I knew this challenge would test me mentally and physically, and even though I questioned it many times during, it was a great experience.
So now I challenge you.
If your DUs need improvement, this challenge will help you in an extraordinary way. And the method I’ve laid out above will help you get through it in a scientific manner that uses psychology to motivate you. You wouldn’t question Tim Ferriss would you? 🙂
If you’re in, tell the world with this tweet, prepare yourself using the information in this post, and get started.
If you’re not up to it, that’s cool. It’s not for everyone, but I’d still like to thank you for reading this far and I would like to invite you to become part of the Academy Success community. You can do that by using any of the email signup forms on the site, and you’ll also get some cool free stuff.
Would you also do me one more favor and share this post with your friends who you know do CrossFit?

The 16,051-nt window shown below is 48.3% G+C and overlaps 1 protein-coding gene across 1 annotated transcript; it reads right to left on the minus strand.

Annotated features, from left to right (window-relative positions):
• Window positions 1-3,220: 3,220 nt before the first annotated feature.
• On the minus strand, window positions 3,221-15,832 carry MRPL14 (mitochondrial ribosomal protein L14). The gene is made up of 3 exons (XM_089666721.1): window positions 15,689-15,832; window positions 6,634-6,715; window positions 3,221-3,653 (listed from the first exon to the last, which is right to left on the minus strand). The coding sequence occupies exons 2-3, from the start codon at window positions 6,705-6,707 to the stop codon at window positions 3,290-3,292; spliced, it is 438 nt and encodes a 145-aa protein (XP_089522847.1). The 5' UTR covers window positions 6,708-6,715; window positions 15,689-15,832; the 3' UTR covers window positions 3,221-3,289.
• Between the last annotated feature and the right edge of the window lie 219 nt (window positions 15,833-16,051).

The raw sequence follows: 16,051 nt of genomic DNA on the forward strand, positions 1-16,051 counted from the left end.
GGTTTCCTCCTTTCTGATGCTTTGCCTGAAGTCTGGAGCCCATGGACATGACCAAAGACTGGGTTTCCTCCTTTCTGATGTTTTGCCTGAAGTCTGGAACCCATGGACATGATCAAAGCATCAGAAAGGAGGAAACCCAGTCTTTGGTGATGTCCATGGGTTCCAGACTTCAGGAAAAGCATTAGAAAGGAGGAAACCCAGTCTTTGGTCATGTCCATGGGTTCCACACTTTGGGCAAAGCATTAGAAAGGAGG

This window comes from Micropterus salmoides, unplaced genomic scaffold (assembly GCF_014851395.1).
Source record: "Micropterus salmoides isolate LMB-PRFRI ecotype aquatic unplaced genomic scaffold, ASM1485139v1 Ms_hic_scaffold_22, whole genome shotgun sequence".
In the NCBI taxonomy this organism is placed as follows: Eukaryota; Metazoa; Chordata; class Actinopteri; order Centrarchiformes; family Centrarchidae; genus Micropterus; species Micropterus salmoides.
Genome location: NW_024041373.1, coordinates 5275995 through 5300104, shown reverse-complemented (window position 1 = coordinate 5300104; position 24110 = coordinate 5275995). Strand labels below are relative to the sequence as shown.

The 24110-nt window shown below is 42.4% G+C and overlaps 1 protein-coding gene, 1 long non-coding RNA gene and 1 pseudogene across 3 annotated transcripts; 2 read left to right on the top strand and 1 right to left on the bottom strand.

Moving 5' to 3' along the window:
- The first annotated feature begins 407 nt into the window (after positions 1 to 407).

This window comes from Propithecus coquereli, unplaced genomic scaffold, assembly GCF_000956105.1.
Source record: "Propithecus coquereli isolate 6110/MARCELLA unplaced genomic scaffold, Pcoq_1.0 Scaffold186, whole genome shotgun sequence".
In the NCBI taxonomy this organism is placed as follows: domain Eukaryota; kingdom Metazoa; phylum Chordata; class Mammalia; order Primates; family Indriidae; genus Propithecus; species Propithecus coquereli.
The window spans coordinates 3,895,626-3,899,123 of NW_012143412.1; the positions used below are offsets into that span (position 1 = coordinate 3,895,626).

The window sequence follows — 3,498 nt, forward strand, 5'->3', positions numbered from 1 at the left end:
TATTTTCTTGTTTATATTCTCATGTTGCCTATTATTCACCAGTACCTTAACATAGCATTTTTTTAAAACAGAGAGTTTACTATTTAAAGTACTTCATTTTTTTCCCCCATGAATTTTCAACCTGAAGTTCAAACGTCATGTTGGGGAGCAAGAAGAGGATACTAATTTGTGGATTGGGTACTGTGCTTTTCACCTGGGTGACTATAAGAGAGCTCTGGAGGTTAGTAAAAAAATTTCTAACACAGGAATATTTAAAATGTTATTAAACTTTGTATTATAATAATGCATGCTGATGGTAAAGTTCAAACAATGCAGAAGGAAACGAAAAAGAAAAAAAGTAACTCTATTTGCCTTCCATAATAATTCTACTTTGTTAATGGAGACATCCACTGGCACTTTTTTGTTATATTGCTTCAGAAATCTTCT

One of the main reasons I did this is because I had a lot of trouble learning double unders from the beginning, and I know a lot of other folks do as well. So I wanted to create a framework for learning. Now that the framework is complete, I hope it can help to inspire a way for many others to learn double unders the way I did within the CrossFit community.
So spread this around a bit, and then go, learn your double unders!
Be sure to let me know how it’s going and feel free to ask any questions in the comments.
PS: Here is the link again to the one-pager and the equipment list if you would like a copy. You’ll also get free weekly content from Academy Success.
Full Equipment List
When I started out, I only had a couple of these things. Throughout the challenge, I developed the need for more of them.
If you’re going to give it a go, I recommend picking up most of these items before you start if you don’t have them already.
Shoes – I alternated between the Inov-8 F Lite 195 Lightweight CrossFit Shoe the Vibram Komodos, and my regular Asics tennis shoes, depending on how my feet were feeling. The Asics had the most padding for shock, but the least amount of feel.